President Trump and his allies nearly succeeded in consigning the Mueller report to oblivion. And Robert Mueller himself invited a certain measure of confusion by telling his story in dense, legalistic prose. Barely six months after he delivered the report, it had already faded into the mists of Trumpiana: post-Sean Spicer, pre-whistle-blower. The request was so plainly an abuse of Presidential power—Zelensky was awaiting delivery of military aid already approved by Congress—that Nancy Pelosi, the Speaker of the House, launched an investigation focussed on impeachment , to be led by Adam Schiff, the chair of the Intelligence Committee. Mueller and Russia are out; Schiff and Ukraine are in. But the Russia and Ukraine scandals are, in fact, one story. Just two years earlier, Putin had invaded Ukraine and annexed Crimea.
A Testy Relationship with Russia
The subject who is truly loyal to the Chief Magistrate will neither advise nor submit to arbitrary measures. This article was published more than 6 months ago. Some information in it may no longer be current. Before , he also served for six years in the Canadian embassy in Moscow, including as deputy head of mission.
The Globe and Mail
A portrait of Russian President Vladimir Putin is seen on a cover of a woman's phone as she takes pictures during celebrations of the Russian national holiday - Defender of the Fatherland Day in Sevastopol, Crimea, February 23, Ukrainian citizens—unlike Russians—distinguish between Russian leaders and state institutions, which three-quarters of them abhor, and the Russian people, whom a majority of Ukrainians continue to view positively. Divergent attitudes of Russians and Ukrainians to one another is clearly visible in opinion polls.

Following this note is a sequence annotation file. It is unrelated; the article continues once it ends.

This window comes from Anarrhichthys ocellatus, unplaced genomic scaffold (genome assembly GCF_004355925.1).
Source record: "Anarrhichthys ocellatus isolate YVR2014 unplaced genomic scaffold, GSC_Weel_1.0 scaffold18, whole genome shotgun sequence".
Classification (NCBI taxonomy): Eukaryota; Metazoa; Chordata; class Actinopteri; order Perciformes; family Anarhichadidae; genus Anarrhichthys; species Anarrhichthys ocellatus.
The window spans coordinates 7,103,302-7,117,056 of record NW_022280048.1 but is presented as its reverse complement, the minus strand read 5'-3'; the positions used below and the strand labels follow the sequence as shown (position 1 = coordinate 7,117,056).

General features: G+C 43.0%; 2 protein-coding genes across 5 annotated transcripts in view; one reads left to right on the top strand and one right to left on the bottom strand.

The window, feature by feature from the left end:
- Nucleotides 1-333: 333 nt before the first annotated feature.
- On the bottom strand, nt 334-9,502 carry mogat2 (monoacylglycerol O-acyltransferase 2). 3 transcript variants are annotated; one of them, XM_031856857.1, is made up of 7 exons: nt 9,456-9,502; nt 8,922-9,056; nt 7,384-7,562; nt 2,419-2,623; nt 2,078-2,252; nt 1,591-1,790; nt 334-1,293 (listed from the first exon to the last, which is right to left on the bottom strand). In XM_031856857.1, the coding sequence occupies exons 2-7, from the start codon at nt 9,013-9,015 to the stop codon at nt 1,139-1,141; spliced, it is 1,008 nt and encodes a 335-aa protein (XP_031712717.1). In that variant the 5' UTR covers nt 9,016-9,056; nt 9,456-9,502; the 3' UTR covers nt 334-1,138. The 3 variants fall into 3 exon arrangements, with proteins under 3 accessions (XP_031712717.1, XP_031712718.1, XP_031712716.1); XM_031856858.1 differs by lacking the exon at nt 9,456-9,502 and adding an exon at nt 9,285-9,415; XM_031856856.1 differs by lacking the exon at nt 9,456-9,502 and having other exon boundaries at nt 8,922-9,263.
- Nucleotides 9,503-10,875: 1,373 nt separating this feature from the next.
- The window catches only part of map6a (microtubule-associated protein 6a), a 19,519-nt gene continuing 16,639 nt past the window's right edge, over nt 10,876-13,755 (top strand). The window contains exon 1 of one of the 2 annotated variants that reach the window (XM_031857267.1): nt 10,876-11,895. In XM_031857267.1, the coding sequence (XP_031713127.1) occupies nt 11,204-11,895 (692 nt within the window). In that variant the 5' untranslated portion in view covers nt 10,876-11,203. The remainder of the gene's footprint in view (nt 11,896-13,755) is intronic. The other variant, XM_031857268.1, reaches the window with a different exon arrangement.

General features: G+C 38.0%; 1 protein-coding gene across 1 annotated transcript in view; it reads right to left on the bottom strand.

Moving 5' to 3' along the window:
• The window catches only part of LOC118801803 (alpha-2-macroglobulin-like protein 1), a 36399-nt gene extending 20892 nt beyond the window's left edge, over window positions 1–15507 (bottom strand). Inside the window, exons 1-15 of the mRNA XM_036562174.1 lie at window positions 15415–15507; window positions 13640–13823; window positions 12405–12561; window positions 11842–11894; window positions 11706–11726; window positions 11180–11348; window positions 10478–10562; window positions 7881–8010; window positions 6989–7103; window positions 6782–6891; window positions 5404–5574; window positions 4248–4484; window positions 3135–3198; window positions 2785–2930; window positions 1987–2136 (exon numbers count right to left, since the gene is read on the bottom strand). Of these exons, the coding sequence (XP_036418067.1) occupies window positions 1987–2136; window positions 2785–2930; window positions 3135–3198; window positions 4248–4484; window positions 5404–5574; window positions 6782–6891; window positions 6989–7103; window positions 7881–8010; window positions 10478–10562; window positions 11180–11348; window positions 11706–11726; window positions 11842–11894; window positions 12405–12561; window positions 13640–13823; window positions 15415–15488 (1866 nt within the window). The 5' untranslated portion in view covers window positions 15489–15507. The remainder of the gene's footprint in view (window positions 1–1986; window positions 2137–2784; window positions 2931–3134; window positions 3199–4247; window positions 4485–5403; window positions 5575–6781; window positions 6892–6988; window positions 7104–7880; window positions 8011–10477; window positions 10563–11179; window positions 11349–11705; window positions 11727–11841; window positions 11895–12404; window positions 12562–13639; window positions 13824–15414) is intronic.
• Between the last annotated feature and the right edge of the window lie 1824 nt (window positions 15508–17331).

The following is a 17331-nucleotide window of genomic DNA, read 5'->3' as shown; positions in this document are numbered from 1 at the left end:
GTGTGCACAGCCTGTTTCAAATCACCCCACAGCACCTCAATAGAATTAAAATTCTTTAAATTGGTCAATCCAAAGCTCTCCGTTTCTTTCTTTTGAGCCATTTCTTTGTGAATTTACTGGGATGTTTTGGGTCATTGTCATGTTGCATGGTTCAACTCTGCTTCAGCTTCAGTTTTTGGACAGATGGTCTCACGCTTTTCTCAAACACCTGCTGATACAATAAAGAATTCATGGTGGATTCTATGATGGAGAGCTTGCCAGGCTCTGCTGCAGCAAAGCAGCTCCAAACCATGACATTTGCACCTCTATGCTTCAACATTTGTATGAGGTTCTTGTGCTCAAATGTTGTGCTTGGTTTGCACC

Until Russia's invasion of Ukraine in , the two countries maintained relations that at times were testy, but manageable. That changed in , when the Kremlin used military force to seize Crimea and then supported armed separatism in the eastern Ukrainian region of Donbas. The end of the Soviet Union in left newly independent Ukraine with a number of difficult issues with Russia: 1 the fate of the Soviet nuclear weapons systems in Ukraine, 2 division of the Black Sea Fleet, 3 resolution of energy and other debts, and 4 Crimea, which had been transferred from the Russian Soviet Federative Socialist Republic to the Ukrainian Soviet Socialist Republic in With U. Kyiv and Moscow separately struck an arrangement on dividing the ships of the Black Sea Fleet, and Ukraine agreed to allow Russia to use ports and other facilities in Crimea for its warships, an agreement that was later extended to The sides resolved their differences over debts and, while they had occasional spats over energy, particularly natural gas contracts, they usually found a solution. As for Crimea, the only part of Ukraine with a majority population of ethnic Russians, tensions periodically arose. But the Russian government in the s and s generally respected the agreement reached among the newly independent states when the Soviet Union fell apart: those states would be recognized within their borders at the time, i.